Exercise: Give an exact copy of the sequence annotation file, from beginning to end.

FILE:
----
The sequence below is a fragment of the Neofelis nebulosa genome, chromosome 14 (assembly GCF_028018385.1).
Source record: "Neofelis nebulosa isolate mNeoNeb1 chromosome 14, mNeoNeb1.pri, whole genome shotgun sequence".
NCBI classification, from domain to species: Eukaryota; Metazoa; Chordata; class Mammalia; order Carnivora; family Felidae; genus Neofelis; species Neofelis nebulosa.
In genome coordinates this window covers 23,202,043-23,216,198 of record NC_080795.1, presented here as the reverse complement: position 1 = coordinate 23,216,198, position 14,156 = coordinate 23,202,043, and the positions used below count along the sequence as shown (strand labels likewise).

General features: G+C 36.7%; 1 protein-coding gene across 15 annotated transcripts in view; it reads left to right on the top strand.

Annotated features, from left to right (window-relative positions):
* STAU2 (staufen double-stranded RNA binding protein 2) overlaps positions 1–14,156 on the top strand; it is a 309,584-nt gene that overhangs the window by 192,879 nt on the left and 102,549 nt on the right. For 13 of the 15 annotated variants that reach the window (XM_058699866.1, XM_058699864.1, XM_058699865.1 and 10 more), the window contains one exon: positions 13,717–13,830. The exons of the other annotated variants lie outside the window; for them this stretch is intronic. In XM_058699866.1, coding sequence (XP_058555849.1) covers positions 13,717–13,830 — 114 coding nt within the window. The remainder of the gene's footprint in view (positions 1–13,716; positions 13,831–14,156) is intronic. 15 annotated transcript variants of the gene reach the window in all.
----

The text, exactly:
The sequence below is a fragment of the Neofelis nebulosa genome, chromosome 14 (assembly GCF_028018385.1).
Source record: "Neofelis nebulosa isolate mNeoNeb1 chromosome 14, mNeoNeb1.pri, whole genome shotgun sequence".
NCBI classification, from domain to species: Eukaryota; Metazoa; Chordata; class Mammalia; order Carnivora; family Felidae; genus Neofelis; species Neofelis nebulosa.
In genome coordinates this window covers 23,202,043-23,216,198 of record NC_080795.1, presented here as the reverse complement: position 1 = coordinate 23,216,198, position 14,156 = coordinate 23,202,043, and the positions used below count along the sequence as shown (strand labels likewise).

General features: G+C 36.7%; 1 protein-coding gene across 15 annotated transcripts in view; it reads left to right on the top strand.

Annotated features, from left to right (window-relative positions):
* STAU2 (staufen double-stranded RNA binding protein 2) overlaps positions 1–14,156 on the top strand; it is a 309,584-nt gene that overhangs the window by 192,879 nt on the left and 102,549 nt on the right. For 13 of the 15 annotated variants that reach the window (XM_058699866.1, XM_058699864.1, XM_058699865.1 and 10 more), the window contains one exon: positions 13,717–13,830. The exons of the other annotated variants lie outside the window; for them this stretch is intronic. In XM_058699866.1, coding sequence (XP_058555849.1) covers positions 13,717–13,830 — 114 coding nt within the window. The remainder of the gene's footprint in view (positions 1–13,716; positions 13,831–14,156) is intronic. 15 annotated transcript variants of the gene reach the window in all.